So how’s this year’s NCAA tournament performing on the Web? Only CBS and Turner know for sure.
Earlier in the week, Turner released Web numbers for this year’s NCAA men’s basketball tournament which looked pretty solid, all things considered. The company revealed that an average of 2 million hoops fans logged onto NCAA.com and the various Web outlets carrying live games from March 11 through March 18—down just 2 percent versus last year. The tournament’s mobile numbers were similarly in line with last year.
That’s not too shabby, considering that Turner and CBS radically changed the way that the tournament was offered to fans on the Web this year. Instead of streaming all the games for free, fans either had to pay $3.99 or prove that they pay for cable if they wanted to watch games on TBS.com, TNT.com or TruTV.com.
But as it turns out Turner and CBS are either unable or unwilling to provide unique viewership numbers for the games as they have in the past—either for the first few days of the event (where at-work viewership typically peaks as fans watch their NCAA brackets go bust) or for the tournament in its entirety. The 2 million figure provided by Turner is a one-week average of visitors to NCAA.com, not the number of actual viewers of the live games.
Last year, Turner and CBS said that the NCAAs attracted a daily audience of 3.8 million on March 17 and March 18, the hoops-laden first few days of the 2011 tournament. While there is no comparable numbers for those days, it seems safe to assume that based on the average of 2 million unique users Turner reported for March 11 through March 18 (which contained the first two days of the 2012), the tournament indicates that there was steep falloff this year in online viewership.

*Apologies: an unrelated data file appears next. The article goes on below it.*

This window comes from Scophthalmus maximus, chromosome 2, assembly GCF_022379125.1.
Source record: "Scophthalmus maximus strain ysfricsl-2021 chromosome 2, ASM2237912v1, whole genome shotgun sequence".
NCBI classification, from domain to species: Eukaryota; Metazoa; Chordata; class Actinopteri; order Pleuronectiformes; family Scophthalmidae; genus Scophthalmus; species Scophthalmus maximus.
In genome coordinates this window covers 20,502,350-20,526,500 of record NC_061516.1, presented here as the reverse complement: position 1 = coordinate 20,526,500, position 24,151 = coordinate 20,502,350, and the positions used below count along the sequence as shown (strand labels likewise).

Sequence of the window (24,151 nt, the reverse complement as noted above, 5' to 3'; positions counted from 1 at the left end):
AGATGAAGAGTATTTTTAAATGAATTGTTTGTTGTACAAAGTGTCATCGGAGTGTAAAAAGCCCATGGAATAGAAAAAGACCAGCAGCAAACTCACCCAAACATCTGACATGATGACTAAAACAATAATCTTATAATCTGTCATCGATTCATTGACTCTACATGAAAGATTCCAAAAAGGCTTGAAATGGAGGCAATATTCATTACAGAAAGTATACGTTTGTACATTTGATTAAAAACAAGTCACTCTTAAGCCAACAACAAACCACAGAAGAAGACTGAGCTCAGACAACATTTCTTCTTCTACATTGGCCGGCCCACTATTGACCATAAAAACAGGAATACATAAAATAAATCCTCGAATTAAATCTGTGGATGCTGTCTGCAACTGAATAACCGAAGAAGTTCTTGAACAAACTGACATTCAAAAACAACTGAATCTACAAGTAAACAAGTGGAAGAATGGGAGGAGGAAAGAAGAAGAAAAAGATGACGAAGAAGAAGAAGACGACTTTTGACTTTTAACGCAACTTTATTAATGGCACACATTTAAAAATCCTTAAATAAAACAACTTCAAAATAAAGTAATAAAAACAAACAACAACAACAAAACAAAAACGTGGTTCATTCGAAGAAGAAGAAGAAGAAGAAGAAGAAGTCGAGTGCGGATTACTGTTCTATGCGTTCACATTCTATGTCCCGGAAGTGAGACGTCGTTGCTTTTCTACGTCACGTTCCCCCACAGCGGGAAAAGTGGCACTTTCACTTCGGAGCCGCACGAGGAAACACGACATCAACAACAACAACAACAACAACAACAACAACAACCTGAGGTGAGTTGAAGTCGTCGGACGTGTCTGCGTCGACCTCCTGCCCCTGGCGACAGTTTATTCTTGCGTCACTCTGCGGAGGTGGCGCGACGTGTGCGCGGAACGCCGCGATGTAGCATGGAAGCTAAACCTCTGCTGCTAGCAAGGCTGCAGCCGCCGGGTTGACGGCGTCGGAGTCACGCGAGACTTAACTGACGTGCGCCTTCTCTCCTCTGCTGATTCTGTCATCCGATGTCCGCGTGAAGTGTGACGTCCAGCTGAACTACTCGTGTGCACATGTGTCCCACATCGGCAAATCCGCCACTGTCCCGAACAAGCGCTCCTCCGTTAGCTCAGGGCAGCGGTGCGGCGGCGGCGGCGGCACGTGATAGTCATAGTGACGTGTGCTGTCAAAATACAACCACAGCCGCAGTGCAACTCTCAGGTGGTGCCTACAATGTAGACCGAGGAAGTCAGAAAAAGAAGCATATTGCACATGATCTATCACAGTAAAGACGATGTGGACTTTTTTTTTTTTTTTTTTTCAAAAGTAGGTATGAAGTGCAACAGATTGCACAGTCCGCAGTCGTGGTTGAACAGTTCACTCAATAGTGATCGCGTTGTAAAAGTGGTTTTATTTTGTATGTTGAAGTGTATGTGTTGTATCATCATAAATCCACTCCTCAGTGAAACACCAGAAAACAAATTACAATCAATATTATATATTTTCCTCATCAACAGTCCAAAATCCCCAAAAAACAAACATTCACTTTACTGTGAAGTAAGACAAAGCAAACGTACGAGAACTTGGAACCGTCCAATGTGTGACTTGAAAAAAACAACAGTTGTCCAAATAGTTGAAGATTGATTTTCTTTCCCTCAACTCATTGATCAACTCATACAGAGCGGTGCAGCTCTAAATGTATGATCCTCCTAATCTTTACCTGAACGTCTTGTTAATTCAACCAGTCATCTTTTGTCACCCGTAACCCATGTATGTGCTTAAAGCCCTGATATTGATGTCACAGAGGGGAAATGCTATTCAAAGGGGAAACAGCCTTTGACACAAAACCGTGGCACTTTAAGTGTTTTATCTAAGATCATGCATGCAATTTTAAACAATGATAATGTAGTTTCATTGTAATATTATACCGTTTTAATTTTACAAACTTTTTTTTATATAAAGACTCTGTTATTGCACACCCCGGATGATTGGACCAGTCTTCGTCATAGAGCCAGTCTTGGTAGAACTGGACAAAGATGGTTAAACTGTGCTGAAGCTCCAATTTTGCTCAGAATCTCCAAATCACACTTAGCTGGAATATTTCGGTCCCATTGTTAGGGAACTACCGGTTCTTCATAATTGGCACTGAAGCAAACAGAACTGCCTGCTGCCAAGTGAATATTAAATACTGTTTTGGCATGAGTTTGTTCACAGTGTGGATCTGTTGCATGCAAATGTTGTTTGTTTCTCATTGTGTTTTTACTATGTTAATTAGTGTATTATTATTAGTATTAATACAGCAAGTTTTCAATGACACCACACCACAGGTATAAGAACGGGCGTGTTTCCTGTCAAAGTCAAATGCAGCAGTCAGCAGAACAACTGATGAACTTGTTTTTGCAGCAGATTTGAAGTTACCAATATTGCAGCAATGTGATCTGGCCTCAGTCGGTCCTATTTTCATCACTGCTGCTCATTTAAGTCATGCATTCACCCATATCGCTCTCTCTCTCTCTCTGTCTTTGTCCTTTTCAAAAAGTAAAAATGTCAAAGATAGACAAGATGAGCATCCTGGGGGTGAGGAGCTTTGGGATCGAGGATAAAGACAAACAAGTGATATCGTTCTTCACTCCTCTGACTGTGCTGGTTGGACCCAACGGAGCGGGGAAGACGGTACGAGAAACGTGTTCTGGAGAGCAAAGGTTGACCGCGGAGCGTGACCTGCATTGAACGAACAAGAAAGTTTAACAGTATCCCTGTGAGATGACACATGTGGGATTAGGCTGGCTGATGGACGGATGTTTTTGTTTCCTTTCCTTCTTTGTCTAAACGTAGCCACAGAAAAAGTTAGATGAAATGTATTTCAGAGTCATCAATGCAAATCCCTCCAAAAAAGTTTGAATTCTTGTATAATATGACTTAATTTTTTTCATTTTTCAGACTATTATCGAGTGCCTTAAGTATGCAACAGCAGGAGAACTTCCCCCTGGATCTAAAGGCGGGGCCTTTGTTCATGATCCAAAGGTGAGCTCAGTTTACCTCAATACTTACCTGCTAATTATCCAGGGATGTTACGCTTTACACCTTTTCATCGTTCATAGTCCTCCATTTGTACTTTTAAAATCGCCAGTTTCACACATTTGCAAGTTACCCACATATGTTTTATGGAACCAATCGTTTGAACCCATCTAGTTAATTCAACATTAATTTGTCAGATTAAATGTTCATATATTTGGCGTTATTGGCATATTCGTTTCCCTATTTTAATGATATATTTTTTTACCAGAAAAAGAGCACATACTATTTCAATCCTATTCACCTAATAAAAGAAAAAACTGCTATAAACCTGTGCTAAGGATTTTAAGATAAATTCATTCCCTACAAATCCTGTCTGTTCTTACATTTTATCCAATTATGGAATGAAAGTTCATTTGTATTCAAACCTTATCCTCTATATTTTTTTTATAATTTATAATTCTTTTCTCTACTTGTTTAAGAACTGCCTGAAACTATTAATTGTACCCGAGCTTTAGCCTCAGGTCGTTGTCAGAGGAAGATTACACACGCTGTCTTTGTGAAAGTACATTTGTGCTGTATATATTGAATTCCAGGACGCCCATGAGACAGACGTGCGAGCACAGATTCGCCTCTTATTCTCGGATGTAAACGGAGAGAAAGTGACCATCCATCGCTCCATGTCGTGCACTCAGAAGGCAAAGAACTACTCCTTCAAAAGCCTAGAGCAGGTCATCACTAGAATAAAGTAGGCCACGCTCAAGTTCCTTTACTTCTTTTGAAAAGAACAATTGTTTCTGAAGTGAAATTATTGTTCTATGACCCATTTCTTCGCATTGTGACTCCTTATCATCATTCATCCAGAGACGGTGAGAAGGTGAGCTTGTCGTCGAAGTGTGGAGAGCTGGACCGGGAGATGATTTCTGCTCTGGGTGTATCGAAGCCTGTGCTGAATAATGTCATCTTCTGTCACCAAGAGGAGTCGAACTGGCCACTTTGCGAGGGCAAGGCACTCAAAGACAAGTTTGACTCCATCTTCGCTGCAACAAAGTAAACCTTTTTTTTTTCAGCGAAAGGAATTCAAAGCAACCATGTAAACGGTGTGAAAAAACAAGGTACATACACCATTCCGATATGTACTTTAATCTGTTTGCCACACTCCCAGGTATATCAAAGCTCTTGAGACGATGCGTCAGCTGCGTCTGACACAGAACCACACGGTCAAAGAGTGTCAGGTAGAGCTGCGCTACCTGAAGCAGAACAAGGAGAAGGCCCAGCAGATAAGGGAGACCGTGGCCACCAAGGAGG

Plus, Turner and CBS say there are no plans to release total unique Web viewership of this year’s tournament—ever. In previous years, CBS was quick to crow about the number of fans logging on to stream the free live games (which are ad-supported by the way) because they were constantly setting records. It’s probably a safe bet that no records will be set this year, given the dual introduction of a pay model and a complicated authentication hurdle for fans. As recently as 2010, CBS was projecting that 10 million fans would stream at least part of the hoops fest on the Web at some point.
The lack of clarity on the size of this year’s audience is in many ways illuminating. For all of the Web’s inherent ability to track every little thing users do, TV still buries the Internet when it comes to delivering audience data for live events.
One would think a third party would be able to provide some sense of how Turner and CBS’ webcasting of the NCAAs (which conclude on Monday) are faring. But comScore doesn’t have that data either. The best comScore can offer is very high level: on the first Thursday of this year’s tournament, traffic to the entire sports category jumped 79 percent versus the previous three Thursdays. Some of that jump can be attributed to fans streaming live games—but who knows? Only Turner and CBS.